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"The origins of the names of the Primarchs " Topic

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1,195 hits since 12 Nov 2012
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Toyz n the Hood Inactive Member12 Nov 2012 2:07 p.m. PST

Hi guys,

I've spent the weekend working on a blog post about the real world origins of the Primarchs' names. It was meant to be a quick five minutes but became quite an epic task!

Please take a look here: –

I hope you like it!

Personal logo Cardinal Hawkwood Supporting Member of TMP12 Nov 2012 2:13 p.m. PST

I enjoyed it

Jovian1 Inactive Member12 Nov 2012 2:56 p.m. PST

Interesting, and some good points. The GW staff have pilfered from all corners of the world, just as Tolkien did in his works. Only GW also pilfered from other creative works from others, and modified it a bit here and there. It's all fun.

Personal logo John the OFM Supporting Member of TMP12 Nov 2012 3:12 p.m. PST

So, it's not just bad Latin.

jpattern212 Nov 2012 4:05 p.m. PST

Good job.

Rapier Miniatures Inactive Member13 Nov 2012 2:38 a.m. PST

Leman Russ, was Russell Mann(sp) who worked their at the time, I think Lionel was as well.

richarDISNEY Inactive Member13 Nov 2012 9:04 a.m. PST

Doc, Sneezy, Dopey, Bashful, Happy, Sleepy and Grumpy?.

Neat blog. Well done.

Legion 413 Nov 2012 10:15 a.m. PST

Very interesting … I've heard some of those explainations before … G/W is nothing if not eclectic on many levels …

ordinarybass13 Nov 2012 12:06 p.m. PST

Very Cool! There's all kinds of interesting references -mostly literary and religious- in 40k.

The homeworld of the Dark Angels was Caliban…

JohnnyPainter Inactive Member13 Nov 2012 12:58 p.m. PST

If you are familiar with the poem "The Dark Angel" and the life of Lionel Johnson. – the whole matter of the chapter and their dark secret becomes quite amusing in a juvenile way.

Also, Lionel was betrayed by Luther. – Fantasy has similar inspiration in it's names too – such as the warrior priest Luther Huss being a mix of Martin Luther and John Huss. The fact that GW pulls from all sorts of influences and mixes them up is sort of what makes it interesting and appealing to me.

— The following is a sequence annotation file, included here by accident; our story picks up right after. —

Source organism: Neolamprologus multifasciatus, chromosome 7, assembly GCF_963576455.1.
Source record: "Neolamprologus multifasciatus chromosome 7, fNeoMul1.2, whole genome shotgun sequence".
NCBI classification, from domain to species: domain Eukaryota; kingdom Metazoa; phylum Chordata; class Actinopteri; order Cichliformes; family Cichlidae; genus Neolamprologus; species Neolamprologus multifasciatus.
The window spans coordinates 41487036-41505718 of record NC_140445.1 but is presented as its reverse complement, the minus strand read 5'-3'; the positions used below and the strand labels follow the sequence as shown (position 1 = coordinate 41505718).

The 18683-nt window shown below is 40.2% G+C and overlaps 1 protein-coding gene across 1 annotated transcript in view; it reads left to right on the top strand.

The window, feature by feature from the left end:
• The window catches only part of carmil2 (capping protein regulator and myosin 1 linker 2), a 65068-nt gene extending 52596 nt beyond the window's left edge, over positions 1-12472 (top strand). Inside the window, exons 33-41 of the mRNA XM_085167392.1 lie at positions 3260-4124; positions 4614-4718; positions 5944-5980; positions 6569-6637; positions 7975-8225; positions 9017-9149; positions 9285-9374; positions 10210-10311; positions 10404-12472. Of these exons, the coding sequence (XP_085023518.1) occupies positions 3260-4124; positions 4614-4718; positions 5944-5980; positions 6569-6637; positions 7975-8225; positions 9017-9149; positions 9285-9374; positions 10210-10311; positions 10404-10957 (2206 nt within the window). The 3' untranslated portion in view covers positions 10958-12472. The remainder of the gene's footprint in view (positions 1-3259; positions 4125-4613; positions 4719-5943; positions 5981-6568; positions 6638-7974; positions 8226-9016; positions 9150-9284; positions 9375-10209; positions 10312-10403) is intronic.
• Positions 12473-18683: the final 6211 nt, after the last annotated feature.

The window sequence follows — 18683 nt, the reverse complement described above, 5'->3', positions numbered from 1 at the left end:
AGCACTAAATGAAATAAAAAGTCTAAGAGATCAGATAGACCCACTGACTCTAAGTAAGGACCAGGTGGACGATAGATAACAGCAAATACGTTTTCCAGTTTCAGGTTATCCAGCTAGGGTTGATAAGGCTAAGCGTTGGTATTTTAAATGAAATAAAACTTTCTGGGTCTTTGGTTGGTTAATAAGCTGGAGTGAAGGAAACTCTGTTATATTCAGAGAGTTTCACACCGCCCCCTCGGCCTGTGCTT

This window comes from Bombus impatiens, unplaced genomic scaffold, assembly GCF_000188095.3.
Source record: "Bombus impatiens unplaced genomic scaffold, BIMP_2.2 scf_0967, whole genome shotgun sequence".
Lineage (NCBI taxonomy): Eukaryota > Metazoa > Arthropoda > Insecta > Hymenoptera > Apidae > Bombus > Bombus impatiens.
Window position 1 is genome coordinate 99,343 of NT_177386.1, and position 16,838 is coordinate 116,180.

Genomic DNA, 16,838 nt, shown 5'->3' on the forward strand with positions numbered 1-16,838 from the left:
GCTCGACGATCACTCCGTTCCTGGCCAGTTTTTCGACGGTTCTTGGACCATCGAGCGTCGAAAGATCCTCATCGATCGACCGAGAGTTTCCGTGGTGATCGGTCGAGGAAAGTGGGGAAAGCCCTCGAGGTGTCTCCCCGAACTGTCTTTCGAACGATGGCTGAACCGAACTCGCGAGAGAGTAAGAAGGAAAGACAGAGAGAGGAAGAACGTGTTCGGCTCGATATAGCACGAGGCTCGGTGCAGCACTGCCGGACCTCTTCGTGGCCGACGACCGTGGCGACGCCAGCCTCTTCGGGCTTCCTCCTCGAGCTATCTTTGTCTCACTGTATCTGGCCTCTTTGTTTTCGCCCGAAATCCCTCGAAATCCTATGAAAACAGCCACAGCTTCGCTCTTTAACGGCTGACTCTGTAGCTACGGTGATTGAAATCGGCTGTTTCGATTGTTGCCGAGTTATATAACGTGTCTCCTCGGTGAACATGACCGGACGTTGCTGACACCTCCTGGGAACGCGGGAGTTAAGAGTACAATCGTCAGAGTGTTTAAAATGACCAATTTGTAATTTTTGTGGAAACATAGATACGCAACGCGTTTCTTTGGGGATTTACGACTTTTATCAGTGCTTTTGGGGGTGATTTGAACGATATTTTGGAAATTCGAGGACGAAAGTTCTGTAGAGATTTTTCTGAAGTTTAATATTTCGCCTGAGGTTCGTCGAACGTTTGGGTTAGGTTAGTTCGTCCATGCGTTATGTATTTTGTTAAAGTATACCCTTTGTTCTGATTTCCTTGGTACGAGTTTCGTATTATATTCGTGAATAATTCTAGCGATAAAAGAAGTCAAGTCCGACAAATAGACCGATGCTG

CeruLucifus13 Nov 2012 2:38 p.m. PST

I pride myself on my ignorance of the 40K universe. That said, I had one comment.

Lorgar Word Bearers
Logar is one of the provinces of Afghanistan. The name is a combination of Loy (Great) and Ghar (Mountain). This explanation does have a resonance of biblical stories which would be in keeping with the Word Bearers mission.
I'm with you on the biblical resonance but I would have looked elsewhere for the source. I would have assumed Lorgar is a corruption / derivation of Logos. In Greek philosophy this word originally meant rules and order, but evolved to mean the spiritual principle of reason pervading the universe. The documents that became the Christian bible were originally written in Greek by scholars who were familiar with this term. You know the passages written in English as "In the beginning was the Word" etc? The term "Word" is "Logos" in the original Greek. Over time the Bible was translated into Latin (the Vulgate version, for the common people, who spoke Latin not Greek), but Christian philosophers kept using the Greek word Logos to refer to the Word of God. And also the will of God, personified in the universe, and moral law written in human hearts.

So you can follow it from there: Word Bearers = carriers of the Word => their leader's name is based on the word Logos, which means Word.

Legion 414 Nov 2012 8:13 a.m. PST

"The horror … the horror …"

Toyz n the Hood Inactive Member14 Nov 2012 3:29 p.m. PST

Cheers guys! I'm glad you enjoyed it. There's certainly a lot of stuff to be going at.

And I seem to be learning lots more too – I didn't get the Logos – Lorgar connection, that does seem pretty convincing.

freecloud14 Nov 2012 11:59 p.m. PST

I have Word Bearers, I like that Logos connection – makes a lot of sense.

chromedog20 Dec 2012 10:32 p.m. PST

Angron was also the name of a Marvel comics bad guy in the 80s (1982 or 1983).

It appeared in a Captain America/Falcon crossover issue.

Angron was an energy creature (like a jellyfish made of lightning) comes from Earth's far future, where the sun has moved into its red giant phase, and the only life left on the Earth are energy creatures like him. I saw this in early High School (which is how I can narrow down the year) so it's not like GW are even original with it.

Toyz n the Hood Inactive Member21 Dec 2012 2:44 a.m. PST

Oh that's cool! I didn't know that. It seems the guys were quite into their Marvel Comics at that time – Malekith and his Dark Elves were bad guys in the Thor comics in the early eighties.

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